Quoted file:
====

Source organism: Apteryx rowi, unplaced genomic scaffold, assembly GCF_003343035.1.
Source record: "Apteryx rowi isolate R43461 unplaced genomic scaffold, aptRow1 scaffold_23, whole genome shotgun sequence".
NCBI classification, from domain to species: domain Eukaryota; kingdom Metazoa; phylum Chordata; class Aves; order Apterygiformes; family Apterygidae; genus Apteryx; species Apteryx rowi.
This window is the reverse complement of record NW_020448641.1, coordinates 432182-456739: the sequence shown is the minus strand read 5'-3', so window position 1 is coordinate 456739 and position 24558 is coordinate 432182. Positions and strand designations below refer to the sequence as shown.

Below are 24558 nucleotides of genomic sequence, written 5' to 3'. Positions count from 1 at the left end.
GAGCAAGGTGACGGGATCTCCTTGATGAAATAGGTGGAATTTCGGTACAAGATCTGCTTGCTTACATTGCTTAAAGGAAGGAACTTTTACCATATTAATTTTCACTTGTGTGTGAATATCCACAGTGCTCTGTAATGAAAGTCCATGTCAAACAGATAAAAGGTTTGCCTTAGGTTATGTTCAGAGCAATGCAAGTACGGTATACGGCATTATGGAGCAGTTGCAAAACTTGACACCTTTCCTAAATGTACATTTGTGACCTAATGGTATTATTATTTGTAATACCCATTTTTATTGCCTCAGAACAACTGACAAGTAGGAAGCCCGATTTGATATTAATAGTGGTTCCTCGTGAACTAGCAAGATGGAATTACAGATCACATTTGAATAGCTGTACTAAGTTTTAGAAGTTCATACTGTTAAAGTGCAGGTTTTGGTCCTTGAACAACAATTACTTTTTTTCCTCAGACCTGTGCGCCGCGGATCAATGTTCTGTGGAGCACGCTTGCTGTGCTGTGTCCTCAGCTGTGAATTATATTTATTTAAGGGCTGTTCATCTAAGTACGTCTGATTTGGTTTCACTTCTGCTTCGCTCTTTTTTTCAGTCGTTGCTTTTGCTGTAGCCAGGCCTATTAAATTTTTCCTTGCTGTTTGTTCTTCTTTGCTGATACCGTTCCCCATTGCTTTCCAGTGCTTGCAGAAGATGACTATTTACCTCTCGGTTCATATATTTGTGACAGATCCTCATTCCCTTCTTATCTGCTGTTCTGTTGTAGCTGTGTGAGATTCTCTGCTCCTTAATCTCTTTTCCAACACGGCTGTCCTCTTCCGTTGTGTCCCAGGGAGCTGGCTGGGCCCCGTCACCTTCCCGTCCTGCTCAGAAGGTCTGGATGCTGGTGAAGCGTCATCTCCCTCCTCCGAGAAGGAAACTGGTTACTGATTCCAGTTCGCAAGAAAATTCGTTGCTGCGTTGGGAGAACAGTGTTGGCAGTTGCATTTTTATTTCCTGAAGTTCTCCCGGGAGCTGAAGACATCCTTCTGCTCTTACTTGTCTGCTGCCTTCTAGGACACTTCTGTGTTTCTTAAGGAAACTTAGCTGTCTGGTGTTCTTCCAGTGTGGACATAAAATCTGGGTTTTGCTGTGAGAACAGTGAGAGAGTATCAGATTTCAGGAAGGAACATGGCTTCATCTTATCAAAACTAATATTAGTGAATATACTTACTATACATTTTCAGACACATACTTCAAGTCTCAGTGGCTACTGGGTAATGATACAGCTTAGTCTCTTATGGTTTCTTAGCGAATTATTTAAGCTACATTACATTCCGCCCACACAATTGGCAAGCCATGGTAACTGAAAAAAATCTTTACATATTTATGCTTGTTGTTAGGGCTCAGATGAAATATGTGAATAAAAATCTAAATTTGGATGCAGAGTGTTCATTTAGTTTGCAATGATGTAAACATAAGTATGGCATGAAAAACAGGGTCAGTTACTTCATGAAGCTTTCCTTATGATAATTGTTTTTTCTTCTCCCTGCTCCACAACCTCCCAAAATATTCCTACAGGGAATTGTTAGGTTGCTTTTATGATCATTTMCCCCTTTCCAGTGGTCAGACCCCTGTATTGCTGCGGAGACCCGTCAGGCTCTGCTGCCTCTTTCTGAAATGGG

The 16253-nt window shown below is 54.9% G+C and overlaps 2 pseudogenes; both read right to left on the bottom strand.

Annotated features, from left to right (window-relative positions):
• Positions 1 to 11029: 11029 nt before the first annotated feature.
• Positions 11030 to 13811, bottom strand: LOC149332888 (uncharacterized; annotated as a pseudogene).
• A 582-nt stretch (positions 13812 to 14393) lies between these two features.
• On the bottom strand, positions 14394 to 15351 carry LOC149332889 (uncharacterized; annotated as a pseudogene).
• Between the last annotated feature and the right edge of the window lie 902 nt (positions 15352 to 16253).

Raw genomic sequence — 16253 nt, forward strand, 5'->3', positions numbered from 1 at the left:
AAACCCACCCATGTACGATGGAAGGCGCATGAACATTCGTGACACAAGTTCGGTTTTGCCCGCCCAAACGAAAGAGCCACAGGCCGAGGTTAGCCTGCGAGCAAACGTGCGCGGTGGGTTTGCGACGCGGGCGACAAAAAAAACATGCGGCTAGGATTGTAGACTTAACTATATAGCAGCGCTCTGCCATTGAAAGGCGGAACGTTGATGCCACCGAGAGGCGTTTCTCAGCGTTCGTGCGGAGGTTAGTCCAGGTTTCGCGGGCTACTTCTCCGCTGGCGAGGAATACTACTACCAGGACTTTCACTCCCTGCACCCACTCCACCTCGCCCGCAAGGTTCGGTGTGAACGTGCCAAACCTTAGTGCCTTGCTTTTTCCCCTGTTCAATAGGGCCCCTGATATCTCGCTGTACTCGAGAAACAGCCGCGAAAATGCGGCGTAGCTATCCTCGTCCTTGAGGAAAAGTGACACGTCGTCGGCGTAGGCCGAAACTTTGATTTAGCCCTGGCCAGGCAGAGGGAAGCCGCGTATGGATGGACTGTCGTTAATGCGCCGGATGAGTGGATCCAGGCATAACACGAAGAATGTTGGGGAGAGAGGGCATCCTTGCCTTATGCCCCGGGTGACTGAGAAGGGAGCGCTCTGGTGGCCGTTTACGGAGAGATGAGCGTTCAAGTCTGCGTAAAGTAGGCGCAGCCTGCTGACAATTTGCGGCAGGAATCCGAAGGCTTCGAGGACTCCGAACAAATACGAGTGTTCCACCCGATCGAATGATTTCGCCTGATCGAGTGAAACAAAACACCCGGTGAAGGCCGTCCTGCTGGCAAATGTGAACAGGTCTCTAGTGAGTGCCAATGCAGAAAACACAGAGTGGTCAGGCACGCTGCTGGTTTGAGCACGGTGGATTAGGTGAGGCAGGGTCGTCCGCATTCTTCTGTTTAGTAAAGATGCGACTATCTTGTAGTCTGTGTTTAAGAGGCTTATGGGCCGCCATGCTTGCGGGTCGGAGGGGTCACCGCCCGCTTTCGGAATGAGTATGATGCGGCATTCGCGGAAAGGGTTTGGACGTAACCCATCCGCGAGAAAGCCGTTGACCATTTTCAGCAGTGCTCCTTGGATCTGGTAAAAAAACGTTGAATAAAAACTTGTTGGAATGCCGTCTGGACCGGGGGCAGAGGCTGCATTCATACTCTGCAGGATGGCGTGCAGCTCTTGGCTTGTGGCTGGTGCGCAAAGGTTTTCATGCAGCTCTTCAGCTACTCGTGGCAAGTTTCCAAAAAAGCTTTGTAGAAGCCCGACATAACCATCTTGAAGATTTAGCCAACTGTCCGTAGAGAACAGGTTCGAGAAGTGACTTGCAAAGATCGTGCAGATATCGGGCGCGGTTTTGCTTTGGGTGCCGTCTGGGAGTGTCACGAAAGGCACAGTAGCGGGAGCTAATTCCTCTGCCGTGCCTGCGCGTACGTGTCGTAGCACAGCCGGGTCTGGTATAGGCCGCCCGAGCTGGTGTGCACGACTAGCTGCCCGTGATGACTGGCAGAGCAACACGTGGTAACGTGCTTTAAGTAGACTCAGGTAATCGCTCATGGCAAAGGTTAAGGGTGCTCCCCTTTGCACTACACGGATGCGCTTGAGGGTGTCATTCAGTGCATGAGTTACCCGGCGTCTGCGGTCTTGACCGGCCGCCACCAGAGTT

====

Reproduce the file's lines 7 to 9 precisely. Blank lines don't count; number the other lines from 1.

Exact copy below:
The 16253-nt window shown below is 54.9% G+C and overlaps 2 pseudogenes; both read right to left on the bottom strand.

Annotated features, from left to right (window-relative positions):
• Positions 1 to 11029: 11029 nt before the first annotated feature.